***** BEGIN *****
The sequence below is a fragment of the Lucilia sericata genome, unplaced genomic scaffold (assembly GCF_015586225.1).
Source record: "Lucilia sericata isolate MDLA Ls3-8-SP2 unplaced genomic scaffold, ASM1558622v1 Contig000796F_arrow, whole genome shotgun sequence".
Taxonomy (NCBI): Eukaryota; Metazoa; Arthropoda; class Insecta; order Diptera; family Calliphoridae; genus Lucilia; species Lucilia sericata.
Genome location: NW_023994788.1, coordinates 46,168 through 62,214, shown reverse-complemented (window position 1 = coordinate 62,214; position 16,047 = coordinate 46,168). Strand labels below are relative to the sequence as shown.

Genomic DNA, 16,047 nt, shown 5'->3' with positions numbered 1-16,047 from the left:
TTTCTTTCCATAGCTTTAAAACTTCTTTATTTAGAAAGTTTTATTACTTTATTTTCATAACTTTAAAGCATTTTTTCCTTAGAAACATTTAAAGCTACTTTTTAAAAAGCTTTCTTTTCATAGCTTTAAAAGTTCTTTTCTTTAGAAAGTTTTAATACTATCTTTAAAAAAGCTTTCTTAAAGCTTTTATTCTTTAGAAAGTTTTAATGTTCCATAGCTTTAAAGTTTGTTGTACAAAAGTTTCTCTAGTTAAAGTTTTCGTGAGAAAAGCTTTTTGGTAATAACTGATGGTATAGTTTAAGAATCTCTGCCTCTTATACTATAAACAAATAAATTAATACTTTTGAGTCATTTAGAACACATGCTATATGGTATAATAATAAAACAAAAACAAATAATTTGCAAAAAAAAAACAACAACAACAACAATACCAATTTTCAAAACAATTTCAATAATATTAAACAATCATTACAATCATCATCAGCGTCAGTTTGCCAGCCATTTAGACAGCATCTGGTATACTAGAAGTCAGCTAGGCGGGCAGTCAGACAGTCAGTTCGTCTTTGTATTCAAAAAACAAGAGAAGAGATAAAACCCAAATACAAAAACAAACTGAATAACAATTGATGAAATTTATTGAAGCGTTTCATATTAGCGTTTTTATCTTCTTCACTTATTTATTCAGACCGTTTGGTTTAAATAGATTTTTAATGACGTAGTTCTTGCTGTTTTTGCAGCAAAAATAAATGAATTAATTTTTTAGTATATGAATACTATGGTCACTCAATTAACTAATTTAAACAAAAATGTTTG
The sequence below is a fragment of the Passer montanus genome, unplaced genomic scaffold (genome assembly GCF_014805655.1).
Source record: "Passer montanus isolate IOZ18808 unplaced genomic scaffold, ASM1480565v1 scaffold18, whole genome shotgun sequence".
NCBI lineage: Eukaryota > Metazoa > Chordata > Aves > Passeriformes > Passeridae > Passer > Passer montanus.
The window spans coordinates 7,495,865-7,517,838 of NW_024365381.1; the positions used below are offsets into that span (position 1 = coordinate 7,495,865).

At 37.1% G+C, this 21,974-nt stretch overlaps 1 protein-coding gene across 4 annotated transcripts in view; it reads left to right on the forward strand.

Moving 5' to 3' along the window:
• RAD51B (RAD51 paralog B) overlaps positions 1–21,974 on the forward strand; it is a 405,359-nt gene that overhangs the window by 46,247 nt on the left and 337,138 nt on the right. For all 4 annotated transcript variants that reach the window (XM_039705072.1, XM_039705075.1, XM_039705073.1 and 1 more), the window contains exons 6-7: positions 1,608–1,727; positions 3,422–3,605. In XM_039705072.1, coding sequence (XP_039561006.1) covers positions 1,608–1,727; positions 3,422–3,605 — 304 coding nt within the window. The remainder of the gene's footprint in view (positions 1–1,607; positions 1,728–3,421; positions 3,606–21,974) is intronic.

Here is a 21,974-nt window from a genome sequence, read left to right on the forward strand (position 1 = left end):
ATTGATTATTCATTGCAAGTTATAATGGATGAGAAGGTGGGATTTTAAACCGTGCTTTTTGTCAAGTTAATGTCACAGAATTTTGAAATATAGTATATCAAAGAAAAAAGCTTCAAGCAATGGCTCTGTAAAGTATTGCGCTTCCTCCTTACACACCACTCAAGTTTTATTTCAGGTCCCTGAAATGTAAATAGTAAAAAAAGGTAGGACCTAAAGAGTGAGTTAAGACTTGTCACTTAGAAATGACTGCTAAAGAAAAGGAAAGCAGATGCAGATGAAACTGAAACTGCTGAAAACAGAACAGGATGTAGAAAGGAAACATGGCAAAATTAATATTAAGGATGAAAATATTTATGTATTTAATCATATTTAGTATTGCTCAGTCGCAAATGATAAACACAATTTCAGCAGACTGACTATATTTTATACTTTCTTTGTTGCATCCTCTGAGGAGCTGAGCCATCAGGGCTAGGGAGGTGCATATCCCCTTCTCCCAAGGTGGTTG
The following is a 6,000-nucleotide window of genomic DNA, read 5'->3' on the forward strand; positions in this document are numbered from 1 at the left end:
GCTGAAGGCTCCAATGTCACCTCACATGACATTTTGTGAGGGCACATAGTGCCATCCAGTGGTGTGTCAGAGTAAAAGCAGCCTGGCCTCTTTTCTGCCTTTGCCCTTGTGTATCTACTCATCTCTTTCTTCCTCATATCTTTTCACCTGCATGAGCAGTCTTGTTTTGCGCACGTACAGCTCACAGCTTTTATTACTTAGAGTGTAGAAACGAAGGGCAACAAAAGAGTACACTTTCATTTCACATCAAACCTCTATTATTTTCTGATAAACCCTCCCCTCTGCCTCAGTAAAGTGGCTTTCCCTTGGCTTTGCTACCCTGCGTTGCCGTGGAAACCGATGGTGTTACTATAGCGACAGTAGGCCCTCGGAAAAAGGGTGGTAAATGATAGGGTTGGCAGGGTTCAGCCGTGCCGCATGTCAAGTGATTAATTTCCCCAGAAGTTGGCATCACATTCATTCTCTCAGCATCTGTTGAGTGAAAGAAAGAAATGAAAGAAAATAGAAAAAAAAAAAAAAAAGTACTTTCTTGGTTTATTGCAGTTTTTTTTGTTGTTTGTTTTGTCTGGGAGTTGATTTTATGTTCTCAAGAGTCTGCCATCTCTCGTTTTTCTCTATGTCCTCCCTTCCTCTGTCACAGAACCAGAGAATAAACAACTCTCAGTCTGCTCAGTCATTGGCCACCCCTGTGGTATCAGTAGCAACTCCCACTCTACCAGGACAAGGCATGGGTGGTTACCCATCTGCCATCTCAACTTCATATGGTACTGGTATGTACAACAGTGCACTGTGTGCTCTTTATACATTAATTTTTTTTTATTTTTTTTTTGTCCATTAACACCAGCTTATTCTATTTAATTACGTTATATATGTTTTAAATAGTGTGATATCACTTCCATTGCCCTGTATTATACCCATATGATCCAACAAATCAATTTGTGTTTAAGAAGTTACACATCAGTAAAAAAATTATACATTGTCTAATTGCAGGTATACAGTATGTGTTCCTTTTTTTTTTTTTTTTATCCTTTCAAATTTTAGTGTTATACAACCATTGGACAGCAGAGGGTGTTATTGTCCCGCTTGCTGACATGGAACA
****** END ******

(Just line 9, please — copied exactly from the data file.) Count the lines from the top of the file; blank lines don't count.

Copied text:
NCBI lineage: Eukaryota > Metazoa > Chordata > Aves > Passeriformes > Passeridae > Passer > Passer montanus.